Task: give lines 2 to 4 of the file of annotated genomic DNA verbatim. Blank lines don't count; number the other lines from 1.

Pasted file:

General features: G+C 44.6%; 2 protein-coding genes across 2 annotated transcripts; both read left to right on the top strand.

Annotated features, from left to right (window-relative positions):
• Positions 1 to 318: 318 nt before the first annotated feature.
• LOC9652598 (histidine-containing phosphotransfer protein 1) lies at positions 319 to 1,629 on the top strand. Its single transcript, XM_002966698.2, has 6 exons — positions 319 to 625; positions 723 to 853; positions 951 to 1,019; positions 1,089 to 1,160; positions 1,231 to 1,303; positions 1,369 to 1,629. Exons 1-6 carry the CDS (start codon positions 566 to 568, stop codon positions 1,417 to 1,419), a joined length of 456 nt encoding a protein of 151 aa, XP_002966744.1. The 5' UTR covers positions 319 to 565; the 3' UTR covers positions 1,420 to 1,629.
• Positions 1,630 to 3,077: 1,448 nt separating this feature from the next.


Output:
Annotated features, from left to right (window-relative positions):
• Positions 1 to 318: 318 nt before the first annotated feature.
• LOC9652598 (histidine-containing phosphotransfer protein 1) lies at positions 319 to 1,629 on the top strand. Its single transcript, XM_002966698.2, has 6 exons — positions 319 to 625; positions 723 to 853; positions 951 to 1,019; positions 1,089 to 1,160; positions 1,231 to 1,303; positions 1,369 to 1,629. Exons 1-6 carry the CDS (start codon positions 566 to 568, stop codon positions 1,417 to 1,419), a joined length of 456 nt encoding a protein of 151 aa, XP_002966744.1. The 5' UTR covers positions 319 to 565; the 3' UTR covers positions 1,420 to 1,629.